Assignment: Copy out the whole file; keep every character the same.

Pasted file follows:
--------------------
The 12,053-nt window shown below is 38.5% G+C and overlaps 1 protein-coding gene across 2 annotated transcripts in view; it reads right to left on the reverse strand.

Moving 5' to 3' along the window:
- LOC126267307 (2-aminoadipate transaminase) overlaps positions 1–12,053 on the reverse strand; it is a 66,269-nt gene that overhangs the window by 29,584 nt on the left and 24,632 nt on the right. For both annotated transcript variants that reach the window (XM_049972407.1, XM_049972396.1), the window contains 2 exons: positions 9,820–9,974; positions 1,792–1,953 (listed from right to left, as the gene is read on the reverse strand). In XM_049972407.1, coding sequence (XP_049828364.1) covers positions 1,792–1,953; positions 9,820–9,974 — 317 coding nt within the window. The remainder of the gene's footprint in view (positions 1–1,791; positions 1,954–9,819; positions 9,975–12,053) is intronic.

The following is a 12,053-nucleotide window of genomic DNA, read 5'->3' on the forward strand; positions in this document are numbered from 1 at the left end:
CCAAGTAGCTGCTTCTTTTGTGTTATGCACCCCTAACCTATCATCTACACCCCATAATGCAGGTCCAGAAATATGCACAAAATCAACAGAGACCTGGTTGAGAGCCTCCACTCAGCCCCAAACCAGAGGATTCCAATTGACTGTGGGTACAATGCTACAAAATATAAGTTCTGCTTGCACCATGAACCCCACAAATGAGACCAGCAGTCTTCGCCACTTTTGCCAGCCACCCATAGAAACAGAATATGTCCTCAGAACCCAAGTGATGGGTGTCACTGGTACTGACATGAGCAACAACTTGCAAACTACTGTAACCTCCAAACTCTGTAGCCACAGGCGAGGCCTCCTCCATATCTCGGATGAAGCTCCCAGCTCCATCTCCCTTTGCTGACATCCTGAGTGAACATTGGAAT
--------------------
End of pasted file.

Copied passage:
The 12,053-nt window shown below is 38.5% G+C and overlaps 1 protein-coding gene across 2 annotated transcripts in view; it reads right to left on the reverse strand.

Moving 5' to 3' along the window:
- LOC126267307 (2-aminoadipate transaminase) overlaps positions 1–12,053 on the reverse strand; it is a 66,269-nt gene that overhangs the window by 29,584 nt on the left and 24,632 nt on the right. For both annotated transcript variants that reach the window (XM_049972407.1, XM_049972396.1), the window contains 2 exons: positions 9,820–9,974; positions 1,792–1,953 (listed from right to left, as the gene is read on the reverse strand). In XM_049972407.1, coding sequence (XP_049828364.1) covers positions 1,792–1,953; positions 9,820–9,974 — 317 coding nt within the window. The remainder of the gene's footprint in view (positions 1–1,791; positions 1,954–9,819; positions 9,975–12,053) is intronic.

The following is a 12,053-nucleotide window of genomic DNA, read 5'->3' on the forward strand; positions in this document are numbered from 1 at the left end:
CCAAGTAGCTGCTTCTTTTGTGTTATGCACCCCTAACCTATCATCTACACCCCATAATGCAGGTCCAGAAATATGCACAAAATCAACAGAGACCTGGTTGAGAGCCTCCACTCAGCCCCAAACCAGAGGATTCCAATTGACTGTGGGTACAATGCTACAAAATATAAGTTCTGCTTGCACCATGAACCCCACAAATGAGACCAGCAGTCTTCGCCACTTTTGCCAGCCACCCATAGAAACAGAATATGTCCTCAGAACCCAAGTGATGGGTGTCACTGGTACTGACATGAGCAACAACTTGCAAACTACTGTAACCTCCAAACTCTGTAGCCACAGGCGAGGCCTCCTCCATATCTCGGATGAAGCTCCCAGCTCCATCTCCCTTTGCTGACATCCTGAGTGAACATTGGAAT